Wildlife You’ll Encounter In the Lagoon

The Indian River Lagoon is full of living creatures. As a 321 Boat Club Member you have a unique opportunity to discover and admire this wildlife close up and first hand. From birds to sea mammals, no matter what day you’re on the river you’re bound to see some amazing wildlife. Here are a few examples of encounters with wild Florida you may have.

Manatees – Manatees are Florida’s state marine animal; they are gentle herbivores who munch on sea grass all day. These curious, aquatic cousins to elephants, are an endangered species that are a joy to see. They like to sleep, and if you see one while you’re driving be very careful to not hit them.

Bottle Nose Dolphin – Bottle nose dolphins also call the Indian River Lagoon home. You’ll see them in pods of two or three feeding on shrimp or small bait fish. They love to play and jump out of the water. They communicate with one another through clicks and whistles, and will sometimes swim right along side of your boat.

Tarpon- Tarpon are massive fish that begin their life in the Lagoon. They live for more than 50 years and have been swimming in our oceans since the times of the dinosaurs. You may have seen them gulping air at the surface of the water. Tarpon are illegal to fish without a license, and are one of the most famous game fish in Florida.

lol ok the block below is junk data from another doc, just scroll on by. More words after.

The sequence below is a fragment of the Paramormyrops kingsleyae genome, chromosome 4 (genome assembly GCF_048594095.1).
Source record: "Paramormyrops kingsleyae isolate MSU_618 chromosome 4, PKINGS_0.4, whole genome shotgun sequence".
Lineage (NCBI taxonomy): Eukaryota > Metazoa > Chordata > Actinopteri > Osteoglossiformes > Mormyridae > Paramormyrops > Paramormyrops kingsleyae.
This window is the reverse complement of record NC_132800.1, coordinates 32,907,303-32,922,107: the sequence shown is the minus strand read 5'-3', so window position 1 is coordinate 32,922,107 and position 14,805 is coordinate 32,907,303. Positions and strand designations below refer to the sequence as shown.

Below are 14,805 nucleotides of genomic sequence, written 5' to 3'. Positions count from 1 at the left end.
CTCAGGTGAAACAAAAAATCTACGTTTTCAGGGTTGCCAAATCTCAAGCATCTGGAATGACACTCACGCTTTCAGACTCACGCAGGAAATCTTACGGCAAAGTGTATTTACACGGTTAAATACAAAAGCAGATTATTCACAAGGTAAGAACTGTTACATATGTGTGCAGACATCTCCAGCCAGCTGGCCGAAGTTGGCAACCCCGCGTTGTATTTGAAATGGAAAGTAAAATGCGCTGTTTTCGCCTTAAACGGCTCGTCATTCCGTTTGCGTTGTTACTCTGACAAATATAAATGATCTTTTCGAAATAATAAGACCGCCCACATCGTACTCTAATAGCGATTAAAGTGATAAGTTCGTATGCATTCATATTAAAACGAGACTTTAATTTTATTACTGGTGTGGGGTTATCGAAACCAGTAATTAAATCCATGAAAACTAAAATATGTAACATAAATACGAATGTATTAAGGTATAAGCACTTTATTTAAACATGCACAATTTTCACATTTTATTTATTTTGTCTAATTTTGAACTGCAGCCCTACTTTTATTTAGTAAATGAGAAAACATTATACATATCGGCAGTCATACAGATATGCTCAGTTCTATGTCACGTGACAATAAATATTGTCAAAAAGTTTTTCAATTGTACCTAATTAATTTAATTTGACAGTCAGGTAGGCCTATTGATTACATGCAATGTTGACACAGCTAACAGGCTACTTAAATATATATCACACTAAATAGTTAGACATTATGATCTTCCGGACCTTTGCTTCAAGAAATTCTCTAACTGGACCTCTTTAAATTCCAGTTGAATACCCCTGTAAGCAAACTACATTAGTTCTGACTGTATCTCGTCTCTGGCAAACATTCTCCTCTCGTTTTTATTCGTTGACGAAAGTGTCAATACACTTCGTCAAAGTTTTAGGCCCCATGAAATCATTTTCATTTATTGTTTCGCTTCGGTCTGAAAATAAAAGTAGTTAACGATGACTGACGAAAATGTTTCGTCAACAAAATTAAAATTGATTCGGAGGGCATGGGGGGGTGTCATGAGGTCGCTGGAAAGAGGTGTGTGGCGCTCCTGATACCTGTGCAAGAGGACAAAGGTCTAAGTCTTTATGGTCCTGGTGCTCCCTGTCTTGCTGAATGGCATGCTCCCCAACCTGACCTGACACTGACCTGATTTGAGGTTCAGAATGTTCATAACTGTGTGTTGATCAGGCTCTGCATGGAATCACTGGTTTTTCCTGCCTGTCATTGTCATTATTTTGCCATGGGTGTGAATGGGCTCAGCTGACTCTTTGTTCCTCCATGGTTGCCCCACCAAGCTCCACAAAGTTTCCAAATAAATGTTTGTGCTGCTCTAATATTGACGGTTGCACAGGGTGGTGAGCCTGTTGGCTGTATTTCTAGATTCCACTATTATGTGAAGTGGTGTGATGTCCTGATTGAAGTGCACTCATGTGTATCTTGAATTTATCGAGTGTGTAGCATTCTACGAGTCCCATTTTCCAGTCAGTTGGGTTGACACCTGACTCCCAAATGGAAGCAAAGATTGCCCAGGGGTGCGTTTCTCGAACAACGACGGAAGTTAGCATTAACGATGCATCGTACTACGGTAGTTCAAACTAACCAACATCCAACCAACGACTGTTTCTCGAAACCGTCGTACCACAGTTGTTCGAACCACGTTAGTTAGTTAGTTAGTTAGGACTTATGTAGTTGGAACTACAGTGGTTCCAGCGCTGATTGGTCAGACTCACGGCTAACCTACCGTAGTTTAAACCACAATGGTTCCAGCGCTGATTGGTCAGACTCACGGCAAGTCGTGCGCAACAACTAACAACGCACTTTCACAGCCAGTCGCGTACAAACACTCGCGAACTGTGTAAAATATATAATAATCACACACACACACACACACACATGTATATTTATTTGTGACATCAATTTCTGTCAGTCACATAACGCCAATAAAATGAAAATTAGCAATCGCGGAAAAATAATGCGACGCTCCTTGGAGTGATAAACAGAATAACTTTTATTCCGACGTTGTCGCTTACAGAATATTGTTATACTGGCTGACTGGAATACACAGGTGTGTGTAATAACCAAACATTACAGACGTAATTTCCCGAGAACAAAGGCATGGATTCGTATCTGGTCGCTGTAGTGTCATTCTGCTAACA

Pelicans – Brown Pelicans are abundant in the Indian River Lagoon. They eat fish and are seen diving, beak-first into the water to catch their lunch. Pelicans can weigh about 10 pounds, live upwards of 30 years, and eat about four pounds of fish a day.

Sea Turtles—Juvenile Loggerhead and Green Sea Turtles call the Indian River Lagoon a cafeteria. After about 7 years in the ocean juvenile turtles will make their way back to the Lagoon to forage until they reach adulthood. Both of these species are very rare, so if you see one while you’re enjoying your boat membership, consider yourself lucky.

Alligators – It’s not often you’ll see this enormous dangerous reptile swimming in the lagoon, but some do call the brackish waters of the Indian River home. Alligators eat fish, turtles, birds and other reptiles and roughly 1.25 million live in Florida. If you see an alligator in the lagoon, don’t freak out, snap a picture and stay in the boat.

With all the amazing animals residing in the Indian River Lagoon, it’s hard to not have a good time exploring the waters. If you want to take full advantage of everything that Florida has to offer a boat club membership may be the thing for you.